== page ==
We expect fixed income returns to be higher over the next 10 years, and this assumption centres on the higher starting point for yields that exist today.
As inflation has risen, the Federal Reserve has engaged in one of its most aggressive rate-hiking cycles ever, which raises forward-return prospects across the fixed income universe.
Our expectation is that inflation will settle out around 3%, driven by prevailing supply-side shortages in goods, commodities, housing and labour. The Fed will have difficulty achieving its old, and likely outdated, 2% inflation target on a sustained basis.
As such, we don’t expect the return to normalization that the general market anticipates.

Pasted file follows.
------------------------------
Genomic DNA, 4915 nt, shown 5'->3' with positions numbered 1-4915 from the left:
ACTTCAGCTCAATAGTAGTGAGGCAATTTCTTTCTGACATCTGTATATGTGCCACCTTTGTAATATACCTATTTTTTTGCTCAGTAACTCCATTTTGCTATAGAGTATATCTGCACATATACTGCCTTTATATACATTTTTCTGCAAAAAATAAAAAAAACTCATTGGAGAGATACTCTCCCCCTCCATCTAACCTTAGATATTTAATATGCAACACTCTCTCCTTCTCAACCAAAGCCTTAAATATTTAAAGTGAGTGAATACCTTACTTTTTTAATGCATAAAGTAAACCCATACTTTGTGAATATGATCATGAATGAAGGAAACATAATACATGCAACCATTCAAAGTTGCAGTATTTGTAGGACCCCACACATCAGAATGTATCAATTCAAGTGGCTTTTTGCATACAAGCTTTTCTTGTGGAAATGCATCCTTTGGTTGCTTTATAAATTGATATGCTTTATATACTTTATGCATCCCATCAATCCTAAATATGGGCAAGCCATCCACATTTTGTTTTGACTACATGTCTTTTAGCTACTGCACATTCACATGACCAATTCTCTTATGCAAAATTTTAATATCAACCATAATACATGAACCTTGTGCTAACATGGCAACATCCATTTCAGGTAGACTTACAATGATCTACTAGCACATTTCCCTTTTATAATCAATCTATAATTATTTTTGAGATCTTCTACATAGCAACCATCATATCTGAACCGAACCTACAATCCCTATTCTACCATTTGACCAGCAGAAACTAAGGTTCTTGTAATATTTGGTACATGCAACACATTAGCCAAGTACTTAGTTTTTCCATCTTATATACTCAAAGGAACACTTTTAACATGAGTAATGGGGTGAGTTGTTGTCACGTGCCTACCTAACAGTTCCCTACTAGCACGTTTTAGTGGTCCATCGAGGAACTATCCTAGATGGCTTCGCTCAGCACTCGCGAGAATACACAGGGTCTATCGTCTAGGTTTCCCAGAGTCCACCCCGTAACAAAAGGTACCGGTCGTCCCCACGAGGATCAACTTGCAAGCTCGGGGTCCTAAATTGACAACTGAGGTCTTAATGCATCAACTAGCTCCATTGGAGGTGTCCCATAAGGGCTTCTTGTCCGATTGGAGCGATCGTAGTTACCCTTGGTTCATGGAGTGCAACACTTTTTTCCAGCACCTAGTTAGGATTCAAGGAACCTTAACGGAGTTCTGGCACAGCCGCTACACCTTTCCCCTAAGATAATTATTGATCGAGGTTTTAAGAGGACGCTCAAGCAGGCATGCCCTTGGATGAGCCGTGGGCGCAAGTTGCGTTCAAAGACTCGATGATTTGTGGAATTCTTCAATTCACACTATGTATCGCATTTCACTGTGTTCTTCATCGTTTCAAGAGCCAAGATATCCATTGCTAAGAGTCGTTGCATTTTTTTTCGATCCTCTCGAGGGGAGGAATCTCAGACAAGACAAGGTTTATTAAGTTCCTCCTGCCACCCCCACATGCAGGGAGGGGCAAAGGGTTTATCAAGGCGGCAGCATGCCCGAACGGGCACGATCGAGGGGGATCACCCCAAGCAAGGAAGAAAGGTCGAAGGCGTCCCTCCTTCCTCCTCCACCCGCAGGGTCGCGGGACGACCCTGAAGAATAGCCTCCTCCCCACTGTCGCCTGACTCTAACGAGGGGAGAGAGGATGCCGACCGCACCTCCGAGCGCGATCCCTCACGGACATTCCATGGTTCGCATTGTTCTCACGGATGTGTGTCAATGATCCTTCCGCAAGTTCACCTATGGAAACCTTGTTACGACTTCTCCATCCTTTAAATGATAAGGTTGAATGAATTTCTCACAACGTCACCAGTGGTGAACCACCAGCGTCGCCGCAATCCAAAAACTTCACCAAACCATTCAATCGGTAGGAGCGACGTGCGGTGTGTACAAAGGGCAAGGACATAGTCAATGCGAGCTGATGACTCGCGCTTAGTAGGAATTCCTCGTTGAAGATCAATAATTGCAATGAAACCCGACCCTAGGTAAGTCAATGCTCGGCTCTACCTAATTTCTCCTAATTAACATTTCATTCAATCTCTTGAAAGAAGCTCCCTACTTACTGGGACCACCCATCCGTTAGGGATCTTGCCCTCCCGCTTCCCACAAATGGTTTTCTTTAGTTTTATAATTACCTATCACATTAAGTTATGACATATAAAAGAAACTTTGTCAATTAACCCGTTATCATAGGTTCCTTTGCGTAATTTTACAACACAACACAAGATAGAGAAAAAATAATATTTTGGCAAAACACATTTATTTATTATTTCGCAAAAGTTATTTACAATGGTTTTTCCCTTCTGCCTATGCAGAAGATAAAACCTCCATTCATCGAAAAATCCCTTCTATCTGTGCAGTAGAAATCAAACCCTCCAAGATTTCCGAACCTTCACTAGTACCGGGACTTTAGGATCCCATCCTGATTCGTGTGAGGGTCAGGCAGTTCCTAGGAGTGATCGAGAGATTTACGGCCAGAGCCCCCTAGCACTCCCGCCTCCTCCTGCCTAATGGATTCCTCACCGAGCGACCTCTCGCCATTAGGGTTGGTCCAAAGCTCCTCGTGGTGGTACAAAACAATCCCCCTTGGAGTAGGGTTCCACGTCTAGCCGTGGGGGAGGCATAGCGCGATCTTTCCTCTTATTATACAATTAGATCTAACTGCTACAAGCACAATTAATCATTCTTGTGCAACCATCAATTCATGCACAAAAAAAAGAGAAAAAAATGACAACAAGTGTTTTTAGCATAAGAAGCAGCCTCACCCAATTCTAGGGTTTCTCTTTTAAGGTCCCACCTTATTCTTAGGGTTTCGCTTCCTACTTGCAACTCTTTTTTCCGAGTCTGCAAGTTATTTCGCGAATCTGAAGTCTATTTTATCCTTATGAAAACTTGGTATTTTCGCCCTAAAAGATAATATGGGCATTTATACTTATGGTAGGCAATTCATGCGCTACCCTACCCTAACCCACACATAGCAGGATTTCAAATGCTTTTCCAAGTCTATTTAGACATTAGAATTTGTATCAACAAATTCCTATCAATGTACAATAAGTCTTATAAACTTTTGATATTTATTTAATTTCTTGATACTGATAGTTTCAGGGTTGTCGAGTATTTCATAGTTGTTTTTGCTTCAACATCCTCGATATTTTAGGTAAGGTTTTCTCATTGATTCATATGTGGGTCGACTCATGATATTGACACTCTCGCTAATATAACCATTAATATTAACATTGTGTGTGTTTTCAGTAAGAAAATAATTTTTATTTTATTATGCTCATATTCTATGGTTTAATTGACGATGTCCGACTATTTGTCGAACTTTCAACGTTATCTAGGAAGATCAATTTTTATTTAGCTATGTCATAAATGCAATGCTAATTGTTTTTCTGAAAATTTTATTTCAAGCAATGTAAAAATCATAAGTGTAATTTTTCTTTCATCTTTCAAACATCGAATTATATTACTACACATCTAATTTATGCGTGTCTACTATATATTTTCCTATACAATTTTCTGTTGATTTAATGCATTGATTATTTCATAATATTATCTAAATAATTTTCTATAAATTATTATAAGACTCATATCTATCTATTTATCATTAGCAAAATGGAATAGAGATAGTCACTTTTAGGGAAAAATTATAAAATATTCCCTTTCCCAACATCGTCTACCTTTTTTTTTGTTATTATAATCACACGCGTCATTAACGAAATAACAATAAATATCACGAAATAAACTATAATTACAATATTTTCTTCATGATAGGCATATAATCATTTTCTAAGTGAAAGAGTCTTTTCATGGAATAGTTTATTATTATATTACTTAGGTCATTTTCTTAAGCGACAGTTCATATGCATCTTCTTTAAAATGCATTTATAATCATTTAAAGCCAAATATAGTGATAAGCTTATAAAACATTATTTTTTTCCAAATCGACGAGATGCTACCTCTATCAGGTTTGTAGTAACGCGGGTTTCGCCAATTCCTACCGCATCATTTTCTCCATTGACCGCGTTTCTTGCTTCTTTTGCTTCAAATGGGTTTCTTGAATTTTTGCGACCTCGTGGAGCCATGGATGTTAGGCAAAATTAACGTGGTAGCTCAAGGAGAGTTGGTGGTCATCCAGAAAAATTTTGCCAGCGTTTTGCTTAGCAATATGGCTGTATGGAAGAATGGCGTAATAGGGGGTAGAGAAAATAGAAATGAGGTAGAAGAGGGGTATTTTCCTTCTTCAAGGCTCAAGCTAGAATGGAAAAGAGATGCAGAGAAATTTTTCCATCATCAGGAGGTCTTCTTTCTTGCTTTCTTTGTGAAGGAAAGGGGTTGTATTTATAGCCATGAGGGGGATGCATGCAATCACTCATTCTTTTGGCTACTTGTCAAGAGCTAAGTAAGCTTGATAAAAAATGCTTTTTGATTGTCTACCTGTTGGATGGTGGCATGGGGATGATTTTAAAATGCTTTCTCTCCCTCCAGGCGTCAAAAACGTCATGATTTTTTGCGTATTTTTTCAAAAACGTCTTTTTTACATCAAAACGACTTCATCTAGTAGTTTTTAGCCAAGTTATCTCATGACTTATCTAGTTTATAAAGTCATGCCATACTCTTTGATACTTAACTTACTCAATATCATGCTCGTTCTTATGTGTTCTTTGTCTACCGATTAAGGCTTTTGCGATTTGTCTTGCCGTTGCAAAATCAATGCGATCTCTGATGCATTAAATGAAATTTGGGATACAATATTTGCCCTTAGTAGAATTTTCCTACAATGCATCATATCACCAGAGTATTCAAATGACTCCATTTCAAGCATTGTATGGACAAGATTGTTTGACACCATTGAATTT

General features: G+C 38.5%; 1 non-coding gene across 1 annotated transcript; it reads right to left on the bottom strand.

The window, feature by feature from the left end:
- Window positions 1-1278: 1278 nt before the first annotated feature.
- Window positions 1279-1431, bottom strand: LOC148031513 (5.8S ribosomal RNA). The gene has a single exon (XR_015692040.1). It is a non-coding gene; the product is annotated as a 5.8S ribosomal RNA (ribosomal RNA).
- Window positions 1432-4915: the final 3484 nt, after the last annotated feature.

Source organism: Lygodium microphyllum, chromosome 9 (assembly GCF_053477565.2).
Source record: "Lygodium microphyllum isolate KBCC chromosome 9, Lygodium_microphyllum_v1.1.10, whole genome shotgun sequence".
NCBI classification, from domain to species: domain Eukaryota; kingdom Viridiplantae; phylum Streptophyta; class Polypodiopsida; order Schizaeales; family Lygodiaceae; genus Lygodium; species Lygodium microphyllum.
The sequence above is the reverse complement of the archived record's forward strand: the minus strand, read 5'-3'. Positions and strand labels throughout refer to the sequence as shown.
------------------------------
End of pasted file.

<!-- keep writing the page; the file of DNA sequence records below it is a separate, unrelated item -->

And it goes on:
A closer look at equities
While yields are a rising tide that we expect to lift fixed income returns across the board, our expectations for equities are more subdued.
During the prior decade, earnings grew strongly, profit margins expanded, and multiples climbed. However, quantitative easing and accommodative monetary policy are gone, while growth is slowing. Slowing labor force growth will hold back economic growth, absent a strong revival in productivity. One development we are watching that could influence productivity is artificial intelligence (AI), with some observers estimating that productivity gains in AI could offset the expected decline in the labor force.
Our 10-year expectation for U.S. real GDP growth is 1.6%, down 0.5 percentage points from the prior decade. Global GDP growth is also expected to be lower than the prior decade at 3.1%, down 0.6 percentage points from the pre- pandemic trend. The primary driver of slowing U.S. and global real GDP growth is a decline in working-age population growth.